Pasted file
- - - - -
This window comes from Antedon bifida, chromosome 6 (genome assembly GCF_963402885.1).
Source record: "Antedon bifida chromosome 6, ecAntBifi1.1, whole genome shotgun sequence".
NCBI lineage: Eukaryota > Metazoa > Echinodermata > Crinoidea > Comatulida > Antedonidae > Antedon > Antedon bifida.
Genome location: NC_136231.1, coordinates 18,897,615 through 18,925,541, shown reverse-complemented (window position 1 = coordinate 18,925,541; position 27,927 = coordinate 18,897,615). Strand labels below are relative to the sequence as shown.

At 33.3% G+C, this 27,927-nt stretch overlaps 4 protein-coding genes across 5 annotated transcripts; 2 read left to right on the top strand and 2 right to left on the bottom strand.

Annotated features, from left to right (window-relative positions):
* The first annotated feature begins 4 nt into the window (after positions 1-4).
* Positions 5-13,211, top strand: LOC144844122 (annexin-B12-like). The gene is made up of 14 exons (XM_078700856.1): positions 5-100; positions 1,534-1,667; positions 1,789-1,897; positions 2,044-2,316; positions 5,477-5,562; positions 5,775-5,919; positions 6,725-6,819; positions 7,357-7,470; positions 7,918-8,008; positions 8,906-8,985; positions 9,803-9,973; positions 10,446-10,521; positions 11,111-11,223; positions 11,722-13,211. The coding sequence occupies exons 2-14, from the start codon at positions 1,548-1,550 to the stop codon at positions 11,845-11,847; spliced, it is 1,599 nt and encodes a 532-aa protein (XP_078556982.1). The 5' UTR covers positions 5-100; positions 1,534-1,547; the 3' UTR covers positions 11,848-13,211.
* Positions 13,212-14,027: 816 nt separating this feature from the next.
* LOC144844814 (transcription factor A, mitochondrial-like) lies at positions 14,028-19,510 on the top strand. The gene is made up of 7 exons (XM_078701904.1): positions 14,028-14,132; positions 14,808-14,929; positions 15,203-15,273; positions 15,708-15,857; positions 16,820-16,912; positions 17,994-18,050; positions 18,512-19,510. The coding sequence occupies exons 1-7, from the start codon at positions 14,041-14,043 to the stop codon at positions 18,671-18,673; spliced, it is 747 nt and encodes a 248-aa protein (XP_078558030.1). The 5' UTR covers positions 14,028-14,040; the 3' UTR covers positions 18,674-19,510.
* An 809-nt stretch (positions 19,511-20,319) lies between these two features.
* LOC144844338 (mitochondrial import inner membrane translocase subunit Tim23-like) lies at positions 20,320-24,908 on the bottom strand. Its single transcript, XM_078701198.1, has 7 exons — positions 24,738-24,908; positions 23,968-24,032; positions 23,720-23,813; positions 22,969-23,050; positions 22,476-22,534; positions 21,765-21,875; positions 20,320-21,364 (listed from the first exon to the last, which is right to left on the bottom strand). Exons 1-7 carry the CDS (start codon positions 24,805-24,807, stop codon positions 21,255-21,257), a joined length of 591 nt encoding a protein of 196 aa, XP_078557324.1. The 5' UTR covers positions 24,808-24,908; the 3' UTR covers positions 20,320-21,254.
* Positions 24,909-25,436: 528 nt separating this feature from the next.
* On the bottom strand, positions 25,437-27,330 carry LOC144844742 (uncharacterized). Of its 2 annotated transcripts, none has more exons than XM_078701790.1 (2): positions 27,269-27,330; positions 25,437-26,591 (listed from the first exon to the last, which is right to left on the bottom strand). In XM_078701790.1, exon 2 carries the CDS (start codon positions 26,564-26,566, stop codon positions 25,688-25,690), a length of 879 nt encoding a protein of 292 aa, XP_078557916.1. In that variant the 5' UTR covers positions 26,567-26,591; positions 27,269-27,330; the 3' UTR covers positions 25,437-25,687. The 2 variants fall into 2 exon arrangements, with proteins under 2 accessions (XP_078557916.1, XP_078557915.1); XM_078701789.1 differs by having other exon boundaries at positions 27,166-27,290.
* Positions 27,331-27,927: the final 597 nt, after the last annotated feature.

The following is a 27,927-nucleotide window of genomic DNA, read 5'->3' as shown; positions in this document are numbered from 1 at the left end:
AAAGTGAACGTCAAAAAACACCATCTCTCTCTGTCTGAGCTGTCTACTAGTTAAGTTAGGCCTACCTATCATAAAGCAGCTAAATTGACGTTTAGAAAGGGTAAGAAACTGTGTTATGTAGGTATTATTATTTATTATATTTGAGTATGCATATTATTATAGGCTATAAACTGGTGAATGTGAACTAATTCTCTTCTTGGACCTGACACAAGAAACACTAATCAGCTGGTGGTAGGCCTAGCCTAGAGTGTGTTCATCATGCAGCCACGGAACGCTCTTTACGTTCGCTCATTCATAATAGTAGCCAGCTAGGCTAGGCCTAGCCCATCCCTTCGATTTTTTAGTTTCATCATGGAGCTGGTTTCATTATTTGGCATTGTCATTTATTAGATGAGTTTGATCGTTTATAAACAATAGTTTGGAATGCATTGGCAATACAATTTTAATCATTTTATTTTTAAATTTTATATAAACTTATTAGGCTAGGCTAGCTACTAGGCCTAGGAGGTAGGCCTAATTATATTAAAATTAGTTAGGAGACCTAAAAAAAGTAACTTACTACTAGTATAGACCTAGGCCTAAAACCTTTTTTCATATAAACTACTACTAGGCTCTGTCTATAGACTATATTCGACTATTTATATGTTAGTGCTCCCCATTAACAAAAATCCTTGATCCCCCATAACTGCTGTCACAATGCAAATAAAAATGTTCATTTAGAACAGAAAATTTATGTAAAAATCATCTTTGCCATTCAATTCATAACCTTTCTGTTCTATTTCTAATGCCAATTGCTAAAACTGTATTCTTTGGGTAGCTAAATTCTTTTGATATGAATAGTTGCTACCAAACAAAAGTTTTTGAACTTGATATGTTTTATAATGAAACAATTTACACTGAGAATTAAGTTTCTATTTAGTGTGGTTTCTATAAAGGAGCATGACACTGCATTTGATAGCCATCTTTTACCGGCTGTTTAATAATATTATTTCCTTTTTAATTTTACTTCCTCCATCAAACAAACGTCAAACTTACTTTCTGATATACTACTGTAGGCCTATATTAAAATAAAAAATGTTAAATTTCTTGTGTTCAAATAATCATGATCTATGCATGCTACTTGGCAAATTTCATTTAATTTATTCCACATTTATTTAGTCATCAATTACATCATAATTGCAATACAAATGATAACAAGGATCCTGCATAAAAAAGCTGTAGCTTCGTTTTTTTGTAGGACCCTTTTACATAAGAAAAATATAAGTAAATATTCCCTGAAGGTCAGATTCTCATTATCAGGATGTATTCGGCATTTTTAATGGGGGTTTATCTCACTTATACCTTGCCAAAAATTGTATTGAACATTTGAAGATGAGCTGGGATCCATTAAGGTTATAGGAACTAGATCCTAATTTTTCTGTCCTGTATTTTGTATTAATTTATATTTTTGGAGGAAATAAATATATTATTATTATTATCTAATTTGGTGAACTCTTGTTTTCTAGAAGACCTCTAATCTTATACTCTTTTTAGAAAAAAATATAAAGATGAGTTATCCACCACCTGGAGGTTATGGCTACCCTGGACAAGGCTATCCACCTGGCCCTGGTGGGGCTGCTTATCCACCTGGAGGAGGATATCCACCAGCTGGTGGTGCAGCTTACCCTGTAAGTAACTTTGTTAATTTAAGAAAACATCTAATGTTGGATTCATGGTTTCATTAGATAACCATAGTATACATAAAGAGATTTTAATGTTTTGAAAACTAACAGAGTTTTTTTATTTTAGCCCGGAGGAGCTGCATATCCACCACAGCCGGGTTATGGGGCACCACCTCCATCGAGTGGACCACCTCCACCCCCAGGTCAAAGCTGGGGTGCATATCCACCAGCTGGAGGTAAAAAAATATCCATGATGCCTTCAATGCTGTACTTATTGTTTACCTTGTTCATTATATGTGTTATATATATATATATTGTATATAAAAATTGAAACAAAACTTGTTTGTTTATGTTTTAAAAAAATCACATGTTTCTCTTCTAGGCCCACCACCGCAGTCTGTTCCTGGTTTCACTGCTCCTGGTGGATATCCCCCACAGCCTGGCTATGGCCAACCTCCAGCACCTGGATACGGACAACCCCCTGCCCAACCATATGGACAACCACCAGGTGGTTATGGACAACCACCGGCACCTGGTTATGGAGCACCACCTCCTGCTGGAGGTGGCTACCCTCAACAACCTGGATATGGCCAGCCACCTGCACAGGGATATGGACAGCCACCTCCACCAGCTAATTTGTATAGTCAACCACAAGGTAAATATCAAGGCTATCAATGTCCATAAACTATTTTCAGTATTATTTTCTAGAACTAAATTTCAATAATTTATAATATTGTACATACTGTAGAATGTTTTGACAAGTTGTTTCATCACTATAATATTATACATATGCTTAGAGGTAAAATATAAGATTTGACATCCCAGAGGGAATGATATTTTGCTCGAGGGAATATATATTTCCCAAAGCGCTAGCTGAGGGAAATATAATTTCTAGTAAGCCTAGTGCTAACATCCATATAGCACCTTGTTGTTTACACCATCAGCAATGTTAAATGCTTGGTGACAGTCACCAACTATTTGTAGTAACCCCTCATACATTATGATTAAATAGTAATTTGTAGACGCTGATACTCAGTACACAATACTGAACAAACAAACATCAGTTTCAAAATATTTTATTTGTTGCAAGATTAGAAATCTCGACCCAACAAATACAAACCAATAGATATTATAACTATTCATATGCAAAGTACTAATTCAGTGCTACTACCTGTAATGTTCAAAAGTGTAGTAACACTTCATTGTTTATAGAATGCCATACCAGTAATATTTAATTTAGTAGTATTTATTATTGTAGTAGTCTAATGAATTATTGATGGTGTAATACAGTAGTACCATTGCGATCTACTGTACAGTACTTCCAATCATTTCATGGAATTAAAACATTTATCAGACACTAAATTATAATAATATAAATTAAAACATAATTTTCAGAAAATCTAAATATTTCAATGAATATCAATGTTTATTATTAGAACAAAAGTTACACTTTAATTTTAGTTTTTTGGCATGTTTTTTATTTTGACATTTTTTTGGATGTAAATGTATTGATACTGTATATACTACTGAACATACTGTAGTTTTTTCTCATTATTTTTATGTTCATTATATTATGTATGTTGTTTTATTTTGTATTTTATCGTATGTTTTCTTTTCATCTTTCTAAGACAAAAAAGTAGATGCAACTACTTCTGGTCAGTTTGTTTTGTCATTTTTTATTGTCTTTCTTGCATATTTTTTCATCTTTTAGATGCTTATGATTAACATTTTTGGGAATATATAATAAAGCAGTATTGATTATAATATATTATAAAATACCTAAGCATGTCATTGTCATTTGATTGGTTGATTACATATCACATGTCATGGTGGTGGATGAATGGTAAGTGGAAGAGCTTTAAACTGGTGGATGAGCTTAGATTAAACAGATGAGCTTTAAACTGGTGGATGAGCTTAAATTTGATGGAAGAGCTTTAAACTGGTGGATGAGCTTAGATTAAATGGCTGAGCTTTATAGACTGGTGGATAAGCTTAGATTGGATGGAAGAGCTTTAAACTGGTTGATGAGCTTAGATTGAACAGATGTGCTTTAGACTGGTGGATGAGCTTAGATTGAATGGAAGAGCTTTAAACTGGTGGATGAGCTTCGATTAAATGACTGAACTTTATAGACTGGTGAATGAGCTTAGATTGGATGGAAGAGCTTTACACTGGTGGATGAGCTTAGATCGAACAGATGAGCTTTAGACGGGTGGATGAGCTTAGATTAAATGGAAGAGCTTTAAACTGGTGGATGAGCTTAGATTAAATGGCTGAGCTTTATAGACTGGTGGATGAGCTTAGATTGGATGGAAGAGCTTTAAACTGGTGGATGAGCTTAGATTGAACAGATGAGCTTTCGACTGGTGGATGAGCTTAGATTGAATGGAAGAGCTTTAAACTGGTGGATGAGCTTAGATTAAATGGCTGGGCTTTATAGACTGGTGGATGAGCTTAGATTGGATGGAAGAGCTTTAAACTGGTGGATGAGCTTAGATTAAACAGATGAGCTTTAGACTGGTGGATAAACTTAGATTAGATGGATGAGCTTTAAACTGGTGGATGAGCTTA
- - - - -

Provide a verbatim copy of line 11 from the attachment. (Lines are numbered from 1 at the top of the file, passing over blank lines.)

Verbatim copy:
* An 809-nt stretch (positions 19,511-20,319) lies between these two features.